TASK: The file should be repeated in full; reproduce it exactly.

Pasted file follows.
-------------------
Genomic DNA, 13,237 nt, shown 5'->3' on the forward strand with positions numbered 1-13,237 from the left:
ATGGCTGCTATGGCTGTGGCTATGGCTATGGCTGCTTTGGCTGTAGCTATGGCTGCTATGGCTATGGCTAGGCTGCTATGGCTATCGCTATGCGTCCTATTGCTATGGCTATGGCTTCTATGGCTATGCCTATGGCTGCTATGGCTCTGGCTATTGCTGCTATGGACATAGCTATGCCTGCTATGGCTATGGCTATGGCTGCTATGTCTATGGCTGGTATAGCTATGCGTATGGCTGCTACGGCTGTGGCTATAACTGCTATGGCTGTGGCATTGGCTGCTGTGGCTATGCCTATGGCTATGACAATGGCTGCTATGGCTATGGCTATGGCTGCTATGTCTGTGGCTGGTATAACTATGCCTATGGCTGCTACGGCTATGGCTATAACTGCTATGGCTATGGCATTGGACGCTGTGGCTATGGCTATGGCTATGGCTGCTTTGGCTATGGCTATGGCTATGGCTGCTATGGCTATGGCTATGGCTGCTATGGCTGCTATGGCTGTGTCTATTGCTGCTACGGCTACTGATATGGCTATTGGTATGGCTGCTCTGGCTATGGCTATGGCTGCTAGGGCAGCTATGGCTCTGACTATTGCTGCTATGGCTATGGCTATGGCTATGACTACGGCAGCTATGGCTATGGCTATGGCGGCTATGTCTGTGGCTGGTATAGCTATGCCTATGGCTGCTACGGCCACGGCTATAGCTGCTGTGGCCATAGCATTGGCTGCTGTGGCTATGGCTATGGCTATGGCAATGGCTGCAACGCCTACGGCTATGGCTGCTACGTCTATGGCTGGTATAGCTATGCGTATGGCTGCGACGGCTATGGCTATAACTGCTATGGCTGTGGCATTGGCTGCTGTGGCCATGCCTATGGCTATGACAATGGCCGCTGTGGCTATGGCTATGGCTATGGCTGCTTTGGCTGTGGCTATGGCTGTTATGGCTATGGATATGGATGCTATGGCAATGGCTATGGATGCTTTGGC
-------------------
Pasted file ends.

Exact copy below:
Genomic DNA, 13,237 nt, shown 5'->3' on the forward strand with positions numbered 1-13,237 from the left:
ATGGCTGCTATGGCTGTGGCTATGGCTATGGCTGCTTTGGCTGTAGCTATGGCTGCTATGGCTATGGCTAGGCTGCTATGGCTATCGCTATGCGTCCTATTGCTATGGCTATGGCTTCTATGGCTATGCCTATGGCTGCTATGGCTCTGGCTATTGCTGCTATGGACATAGCTATGCCTGCTATGGCTATGGCTATGGCTGCTATGTCTATGGCTGGTATAGCTATGCGTATGGCTGCTACGGCTGTGGCTATAACTGCTATGGCTGTGGCATTGGCTGCTGTGGCTATGCCTATGGCTATGACAATGGCTGCTATGGCTATGGCTATGGCTGCTATGTCTGTGGCTGGTATAACTATGCCTATGGCTGCTACGGCTATGGCTATAACTGCTATGGCTATGGCATTGGACGCTGTGGCTATGGCTATGGCTATGGCTGCTTTGGCTATGGCTATGGCTATGGCTGCTATGGCTATGGCTATGGCTGCTATGGCTGCTATGGCTGTGTCTATTGCTGCTACGGCTACTGATATGGCTATTGGTATGGCTGCTCTGGCTATGGCTATGGCTGCTAGGGCAGCTATGGCTCTGACTATTGCTGCTATGGCTATGGCTATGGCTATGACTACGGCAGCTATGGCTATGGCTATGGCGGCTATGTCTGTGGCTGGTATAGCTATGCCTATGGCTGCTACGGCCACGGCTATAGCTGCTGTGGCCATAGCATTGGCTGCTGTGGCTATGGCTATGGCTATGGCAATGGCTGCAACGCCTACGGCTATGGCTGCTACGTCTATGGCTGGTATAGCTATGCGTATGGCTGCGACGGCTATGGCTATAACTGCTATGGCTGTGGCATTGGCTGCTGTGGCCATGCCTATGGCTATGACAATGGCCGCTGTGGCTATGGCTATGGCTATGGCTGCTTTGGCTGTGGCTATGGCTGTTATGGCTATGGATATGGATGCTATGGCAATGGCTATGGATGCTTTGGC